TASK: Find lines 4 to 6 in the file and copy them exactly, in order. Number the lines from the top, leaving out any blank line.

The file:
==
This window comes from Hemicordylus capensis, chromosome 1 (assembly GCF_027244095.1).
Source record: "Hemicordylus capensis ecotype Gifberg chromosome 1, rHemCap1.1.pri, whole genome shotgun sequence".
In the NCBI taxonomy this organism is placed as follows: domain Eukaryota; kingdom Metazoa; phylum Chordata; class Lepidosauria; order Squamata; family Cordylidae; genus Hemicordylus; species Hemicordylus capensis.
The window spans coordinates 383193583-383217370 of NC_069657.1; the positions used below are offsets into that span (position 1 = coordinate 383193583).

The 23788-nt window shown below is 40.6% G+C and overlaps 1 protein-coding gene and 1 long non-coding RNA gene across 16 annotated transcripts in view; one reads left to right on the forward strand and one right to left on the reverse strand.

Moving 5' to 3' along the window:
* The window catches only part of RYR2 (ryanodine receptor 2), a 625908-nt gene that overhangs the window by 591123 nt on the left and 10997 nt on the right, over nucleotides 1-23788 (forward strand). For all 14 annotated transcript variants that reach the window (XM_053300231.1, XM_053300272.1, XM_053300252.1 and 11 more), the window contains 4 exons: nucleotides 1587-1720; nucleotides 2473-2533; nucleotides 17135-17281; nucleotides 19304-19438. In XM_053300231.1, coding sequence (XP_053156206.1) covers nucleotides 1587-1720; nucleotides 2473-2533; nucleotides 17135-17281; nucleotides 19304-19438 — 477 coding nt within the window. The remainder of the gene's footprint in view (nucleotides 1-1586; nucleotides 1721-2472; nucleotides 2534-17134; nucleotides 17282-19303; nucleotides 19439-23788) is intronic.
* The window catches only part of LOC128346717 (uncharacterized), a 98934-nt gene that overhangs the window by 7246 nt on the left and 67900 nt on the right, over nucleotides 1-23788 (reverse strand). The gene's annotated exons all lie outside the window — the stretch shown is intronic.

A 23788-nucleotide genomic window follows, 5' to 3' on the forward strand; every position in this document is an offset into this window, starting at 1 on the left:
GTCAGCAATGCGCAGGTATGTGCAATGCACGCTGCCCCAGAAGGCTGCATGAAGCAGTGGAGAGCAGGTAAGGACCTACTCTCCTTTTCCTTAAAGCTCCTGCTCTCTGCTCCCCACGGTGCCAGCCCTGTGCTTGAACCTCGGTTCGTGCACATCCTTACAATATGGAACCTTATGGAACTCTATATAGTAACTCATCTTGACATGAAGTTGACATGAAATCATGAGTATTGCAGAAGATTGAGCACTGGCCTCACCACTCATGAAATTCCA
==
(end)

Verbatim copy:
The window spans coordinates 383193583-383217370 of NC_069657.1; the positions used below are offsets into that span (position 1 = coordinate 383193583).

The 23788-nt window shown below is 40.6% G+C and overlaps 1 protein-coding gene and 1 long non-coding RNA gene across 16 annotated transcripts in view; one reads left to right on the forward strand and one right to left on the reverse strand.

Moving 5' to 3' along the window: